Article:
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Is India's Government Becoming Big Brother?

Steven Hunt | Photographer's Choice | Getty Images

The government has quietly started putting into place its new Central Monitoring System, a project that will give it access to its citizens' telephone calls, texts, and online activities.

The system, in development since 2009, will enable state agencies to monitor all digital interactions, the Times of India reported.

Work on CMS has been kept quiet for the past few years, although the newspaper reported that several government agencies ordered specialized equipment and systems for monitoring telecommunications.

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India's government has steadily been increasing its access to telecommunications since the 2008 Mumbai bombings to help track militants and illegal activities.

The country — one of the world's fastest-growing internet markets — enacted its information technology law in 2000, and amended it twice, in 2008 and again in 2011.

As PCWorld described the new system,

"The CMS will have central and regional databases to help central and state-level enforcement agencies intercept and monitor communications, the government said. It will also have direct electronic provisioning of target numbers by government agencies without any intervention from telecom service providers, it added. It will also feature analysis of call data records and data mining of these records to identify call details, location details, and other information of the target numbers."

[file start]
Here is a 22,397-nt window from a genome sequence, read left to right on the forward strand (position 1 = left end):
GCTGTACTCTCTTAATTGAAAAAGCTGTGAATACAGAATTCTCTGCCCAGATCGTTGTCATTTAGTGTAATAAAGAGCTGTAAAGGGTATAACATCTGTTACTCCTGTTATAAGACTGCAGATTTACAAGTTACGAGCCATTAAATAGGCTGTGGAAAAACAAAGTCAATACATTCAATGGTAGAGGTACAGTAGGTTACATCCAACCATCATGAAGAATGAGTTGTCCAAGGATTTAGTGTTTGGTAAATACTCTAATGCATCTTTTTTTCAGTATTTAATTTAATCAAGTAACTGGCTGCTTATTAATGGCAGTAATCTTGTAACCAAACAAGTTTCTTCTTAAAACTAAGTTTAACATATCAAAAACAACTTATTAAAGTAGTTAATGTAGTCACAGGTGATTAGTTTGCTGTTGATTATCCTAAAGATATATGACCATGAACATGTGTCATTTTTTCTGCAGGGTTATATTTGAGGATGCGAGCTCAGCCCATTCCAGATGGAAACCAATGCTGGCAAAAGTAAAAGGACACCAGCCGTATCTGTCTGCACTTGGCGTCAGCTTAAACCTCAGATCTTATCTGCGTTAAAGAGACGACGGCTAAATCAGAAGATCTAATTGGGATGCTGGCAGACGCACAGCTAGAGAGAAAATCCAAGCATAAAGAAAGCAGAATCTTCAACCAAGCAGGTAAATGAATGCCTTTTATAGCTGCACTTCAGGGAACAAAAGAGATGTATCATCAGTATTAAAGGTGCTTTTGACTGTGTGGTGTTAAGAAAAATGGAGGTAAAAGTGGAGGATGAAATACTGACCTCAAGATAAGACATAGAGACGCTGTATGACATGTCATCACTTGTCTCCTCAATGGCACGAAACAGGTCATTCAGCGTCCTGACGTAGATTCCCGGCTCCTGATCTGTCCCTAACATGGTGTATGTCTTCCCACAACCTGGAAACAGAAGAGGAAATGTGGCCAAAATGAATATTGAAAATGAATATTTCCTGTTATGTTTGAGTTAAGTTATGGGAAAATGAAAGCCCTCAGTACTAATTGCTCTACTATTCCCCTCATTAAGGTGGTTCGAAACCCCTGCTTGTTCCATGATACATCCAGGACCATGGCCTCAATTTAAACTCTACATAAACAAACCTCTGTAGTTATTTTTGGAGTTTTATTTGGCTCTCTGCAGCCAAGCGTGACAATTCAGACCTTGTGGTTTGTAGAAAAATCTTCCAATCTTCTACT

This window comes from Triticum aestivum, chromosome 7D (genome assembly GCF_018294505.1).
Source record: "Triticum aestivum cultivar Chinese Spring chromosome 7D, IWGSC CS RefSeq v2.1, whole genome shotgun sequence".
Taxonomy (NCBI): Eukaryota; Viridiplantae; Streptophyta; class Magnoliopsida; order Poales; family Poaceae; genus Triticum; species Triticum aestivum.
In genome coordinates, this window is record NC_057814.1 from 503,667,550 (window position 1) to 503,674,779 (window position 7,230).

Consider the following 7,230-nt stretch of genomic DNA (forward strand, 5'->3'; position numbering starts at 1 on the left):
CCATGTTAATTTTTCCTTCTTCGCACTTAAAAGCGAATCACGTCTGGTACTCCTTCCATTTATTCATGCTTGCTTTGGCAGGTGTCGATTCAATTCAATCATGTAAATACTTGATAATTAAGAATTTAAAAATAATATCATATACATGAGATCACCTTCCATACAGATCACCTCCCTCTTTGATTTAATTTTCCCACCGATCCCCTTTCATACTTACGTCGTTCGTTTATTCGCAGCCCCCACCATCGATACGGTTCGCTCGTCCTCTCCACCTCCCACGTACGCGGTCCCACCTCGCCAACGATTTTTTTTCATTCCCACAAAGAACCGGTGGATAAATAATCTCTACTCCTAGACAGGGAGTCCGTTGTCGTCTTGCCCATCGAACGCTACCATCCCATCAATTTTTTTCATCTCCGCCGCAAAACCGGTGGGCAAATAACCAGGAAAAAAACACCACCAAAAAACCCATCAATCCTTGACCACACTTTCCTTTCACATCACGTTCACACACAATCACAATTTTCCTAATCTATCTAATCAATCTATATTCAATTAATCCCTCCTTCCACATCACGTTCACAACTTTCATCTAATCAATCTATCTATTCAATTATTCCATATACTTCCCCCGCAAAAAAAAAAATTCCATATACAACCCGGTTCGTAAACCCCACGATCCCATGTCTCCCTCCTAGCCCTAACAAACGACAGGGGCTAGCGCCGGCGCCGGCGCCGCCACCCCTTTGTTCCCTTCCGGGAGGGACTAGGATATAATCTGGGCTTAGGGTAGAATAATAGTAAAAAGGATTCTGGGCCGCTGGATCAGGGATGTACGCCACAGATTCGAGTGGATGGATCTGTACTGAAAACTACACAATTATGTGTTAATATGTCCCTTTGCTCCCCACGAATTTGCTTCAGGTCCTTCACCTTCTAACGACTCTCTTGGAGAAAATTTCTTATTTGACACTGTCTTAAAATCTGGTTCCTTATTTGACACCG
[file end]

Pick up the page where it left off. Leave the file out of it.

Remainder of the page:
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Internet freedom activists and privacy experts worry the project offers far too much access to citizens' communications. They say official agencies allegedly misused and leaked tapped phone conversations, while the government has sought to quash dissent and silence critics on the internet under the guise of preventing hate speech.

"In the absence of a strong privacy law that promotes transparency about surveillance and thus allows us to judge the utility of the surveillance, this kind of development is very worrisome," Pranesh Prakash, the director of policy at the Center for Internet and Society, told the Times of India.

"Further, this has been done with neither public nor parliamentary dialog, making the government unaccountable to its citizens," he added.

The government last year blocked mobile phones and shut down social media sites ostensibly to prevent communal riots, but in the process blocked some 16 Twitter handles known to be critical of the government.

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Critics of the CMS movement wrote a blog post arguing that the Indian government wants to use the law to censor "hate speeches and government criticism."

"We know the government today hates public criticizing it," the group Stop ICMS wrote on their blog. "The recent arrests of people for tweeting or posting on Facebook has proved that. Govt. does not like criticism that can be seen by everyone on the Internet."

The CMS program is in place in a "preliminary state" right now, with the full version expected to be in place by August 2014.


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